The "Wicked Rebellion" and the Republic: Henry Tuckerman's Civil War

The "Wicked Rebellion" and the Republic: Henry Tuckerman's Civil War

The "Wicked Rebellion" and the Republic: Henry Tuckerman's Civil War

The "Wicked Rebellion" and the Republic: Henry Tuckerman's Civil War

Excerpt

Robert W. Johannsen

Walt Whitman could not forget that moment on April 12, 1861. Walking down New York's Broadway around midnight toward the Brooklyn ferry and home, after attending a performance of Verdi's opera "A Masked Ball" at the Academy of Music on Fourteenth Street, his thoughts were suddenly interrupted by the cries of newsboys as they came "tearing and yelling" up the street. Whitman bought a copy of the "extry Herald ," crossed the street to the Metropolitan Hotel where the street lamps were still blazing, and read aloud as a crowd gathered about him. According to a telegraphic dispatch received from Charleston, South Carolina, dated three o'clock that afternoon, Fort Sumter was under bombardment. A "terrible fight" was continuing at that very moment between the fort and the batteries that surrounded it. Declared the Herald : "Civil war has at last begun." The crowd listened "silently and intently," as Whitman read. When he had finished, they stood for a brief moment, then quietly dispersed.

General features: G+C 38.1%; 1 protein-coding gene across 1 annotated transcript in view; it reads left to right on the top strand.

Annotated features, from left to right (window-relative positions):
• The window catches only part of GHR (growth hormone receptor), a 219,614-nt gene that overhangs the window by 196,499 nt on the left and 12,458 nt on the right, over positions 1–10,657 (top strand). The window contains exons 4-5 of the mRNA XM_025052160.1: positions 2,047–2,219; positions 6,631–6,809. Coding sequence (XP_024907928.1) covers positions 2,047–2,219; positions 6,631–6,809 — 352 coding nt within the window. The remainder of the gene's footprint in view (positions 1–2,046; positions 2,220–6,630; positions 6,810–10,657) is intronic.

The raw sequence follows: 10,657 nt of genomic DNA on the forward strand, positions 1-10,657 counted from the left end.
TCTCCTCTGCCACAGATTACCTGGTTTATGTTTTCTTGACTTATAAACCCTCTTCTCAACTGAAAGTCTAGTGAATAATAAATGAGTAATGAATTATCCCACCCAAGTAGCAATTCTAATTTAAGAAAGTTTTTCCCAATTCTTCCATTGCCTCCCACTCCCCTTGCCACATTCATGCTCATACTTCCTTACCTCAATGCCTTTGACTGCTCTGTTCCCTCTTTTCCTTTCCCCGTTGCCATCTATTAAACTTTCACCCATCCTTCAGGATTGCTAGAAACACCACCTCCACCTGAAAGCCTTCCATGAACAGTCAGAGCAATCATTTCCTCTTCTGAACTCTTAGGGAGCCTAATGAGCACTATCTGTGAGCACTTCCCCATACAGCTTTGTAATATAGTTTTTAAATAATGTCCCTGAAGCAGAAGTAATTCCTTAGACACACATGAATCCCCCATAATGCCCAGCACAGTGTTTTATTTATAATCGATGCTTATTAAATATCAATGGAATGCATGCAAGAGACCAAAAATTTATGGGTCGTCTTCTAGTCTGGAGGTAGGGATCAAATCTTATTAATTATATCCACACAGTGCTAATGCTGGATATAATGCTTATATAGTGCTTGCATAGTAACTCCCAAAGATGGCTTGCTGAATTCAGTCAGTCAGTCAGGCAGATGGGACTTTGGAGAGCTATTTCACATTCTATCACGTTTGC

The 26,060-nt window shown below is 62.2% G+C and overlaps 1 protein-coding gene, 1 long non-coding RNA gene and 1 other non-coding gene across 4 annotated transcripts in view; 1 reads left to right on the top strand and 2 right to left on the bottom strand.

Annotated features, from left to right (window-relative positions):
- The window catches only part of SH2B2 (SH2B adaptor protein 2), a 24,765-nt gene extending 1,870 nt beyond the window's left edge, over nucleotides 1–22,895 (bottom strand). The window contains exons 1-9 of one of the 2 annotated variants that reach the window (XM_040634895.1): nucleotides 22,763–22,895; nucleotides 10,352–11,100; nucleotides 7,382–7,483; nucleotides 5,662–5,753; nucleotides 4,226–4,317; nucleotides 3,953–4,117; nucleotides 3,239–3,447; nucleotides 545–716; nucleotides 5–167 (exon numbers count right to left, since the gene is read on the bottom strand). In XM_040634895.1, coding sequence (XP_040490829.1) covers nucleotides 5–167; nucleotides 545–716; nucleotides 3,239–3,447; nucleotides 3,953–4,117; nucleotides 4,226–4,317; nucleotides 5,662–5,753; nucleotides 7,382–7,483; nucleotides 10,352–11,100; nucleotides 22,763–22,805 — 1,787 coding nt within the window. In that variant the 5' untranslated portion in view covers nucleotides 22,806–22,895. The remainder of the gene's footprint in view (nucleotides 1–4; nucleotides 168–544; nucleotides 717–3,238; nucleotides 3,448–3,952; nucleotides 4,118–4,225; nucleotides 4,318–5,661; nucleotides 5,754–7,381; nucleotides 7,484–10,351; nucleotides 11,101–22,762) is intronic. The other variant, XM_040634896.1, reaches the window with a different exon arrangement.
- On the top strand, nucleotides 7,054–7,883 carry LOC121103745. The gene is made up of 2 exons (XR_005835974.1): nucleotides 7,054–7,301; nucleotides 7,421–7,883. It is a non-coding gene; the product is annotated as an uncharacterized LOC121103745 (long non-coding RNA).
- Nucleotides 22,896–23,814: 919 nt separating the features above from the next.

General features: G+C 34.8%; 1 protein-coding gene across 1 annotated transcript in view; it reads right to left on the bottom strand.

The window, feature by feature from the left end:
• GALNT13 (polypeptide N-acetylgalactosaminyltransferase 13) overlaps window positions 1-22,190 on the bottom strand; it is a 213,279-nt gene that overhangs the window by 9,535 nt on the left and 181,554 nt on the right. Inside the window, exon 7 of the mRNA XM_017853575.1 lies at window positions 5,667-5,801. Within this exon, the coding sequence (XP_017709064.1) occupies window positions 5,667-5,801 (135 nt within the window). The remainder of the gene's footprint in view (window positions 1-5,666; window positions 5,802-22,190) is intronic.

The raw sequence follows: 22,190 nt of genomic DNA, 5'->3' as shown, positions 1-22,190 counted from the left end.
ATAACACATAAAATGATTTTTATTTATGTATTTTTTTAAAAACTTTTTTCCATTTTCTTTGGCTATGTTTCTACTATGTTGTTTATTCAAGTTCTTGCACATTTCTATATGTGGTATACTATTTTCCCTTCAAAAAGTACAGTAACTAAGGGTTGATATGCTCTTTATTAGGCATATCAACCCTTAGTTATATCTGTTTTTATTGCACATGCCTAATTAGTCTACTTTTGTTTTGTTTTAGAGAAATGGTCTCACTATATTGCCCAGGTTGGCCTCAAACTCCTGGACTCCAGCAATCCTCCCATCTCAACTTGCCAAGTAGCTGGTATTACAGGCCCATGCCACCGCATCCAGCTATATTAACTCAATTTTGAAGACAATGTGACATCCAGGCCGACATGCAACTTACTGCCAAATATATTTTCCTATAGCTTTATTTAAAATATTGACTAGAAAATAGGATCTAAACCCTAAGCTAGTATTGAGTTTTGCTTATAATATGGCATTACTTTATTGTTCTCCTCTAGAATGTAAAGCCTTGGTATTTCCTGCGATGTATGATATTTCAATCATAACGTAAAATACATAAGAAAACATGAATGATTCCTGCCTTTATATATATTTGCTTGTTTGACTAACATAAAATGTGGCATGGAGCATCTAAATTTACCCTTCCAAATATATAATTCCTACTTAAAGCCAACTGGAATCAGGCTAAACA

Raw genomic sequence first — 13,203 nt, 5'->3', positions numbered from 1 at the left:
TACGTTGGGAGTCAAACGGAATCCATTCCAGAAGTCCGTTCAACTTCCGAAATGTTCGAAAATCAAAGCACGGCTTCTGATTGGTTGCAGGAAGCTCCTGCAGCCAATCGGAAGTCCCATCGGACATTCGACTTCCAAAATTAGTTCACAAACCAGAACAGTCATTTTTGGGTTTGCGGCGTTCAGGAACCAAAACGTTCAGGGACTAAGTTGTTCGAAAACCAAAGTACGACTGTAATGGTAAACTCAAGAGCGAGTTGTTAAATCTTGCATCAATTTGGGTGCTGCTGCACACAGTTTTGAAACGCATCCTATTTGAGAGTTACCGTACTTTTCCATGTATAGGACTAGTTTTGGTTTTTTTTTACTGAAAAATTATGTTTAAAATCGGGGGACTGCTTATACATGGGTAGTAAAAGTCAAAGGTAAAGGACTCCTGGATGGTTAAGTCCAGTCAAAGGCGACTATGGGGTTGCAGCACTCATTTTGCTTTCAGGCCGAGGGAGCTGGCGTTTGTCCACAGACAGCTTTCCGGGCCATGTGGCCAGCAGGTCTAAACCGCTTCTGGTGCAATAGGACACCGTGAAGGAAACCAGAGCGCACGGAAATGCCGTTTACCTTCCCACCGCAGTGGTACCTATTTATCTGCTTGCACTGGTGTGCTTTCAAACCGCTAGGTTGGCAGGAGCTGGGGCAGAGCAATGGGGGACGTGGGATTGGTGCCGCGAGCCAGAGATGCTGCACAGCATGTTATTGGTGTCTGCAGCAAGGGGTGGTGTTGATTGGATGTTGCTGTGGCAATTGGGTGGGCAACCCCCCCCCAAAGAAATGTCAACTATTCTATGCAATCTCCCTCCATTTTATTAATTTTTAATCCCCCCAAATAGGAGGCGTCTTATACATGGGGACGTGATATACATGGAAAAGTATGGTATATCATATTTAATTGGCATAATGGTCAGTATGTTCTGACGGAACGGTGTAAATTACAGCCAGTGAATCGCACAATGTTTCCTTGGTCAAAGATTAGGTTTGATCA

The scene was repeated on almost every street and under almost every lamp post, in the hotels and in the barrooms. New York lawyer George Templeton Strong, returning home after a stormy committee meeting at Trinity Church, encountered the same newsboys. Suspecting a false . . .

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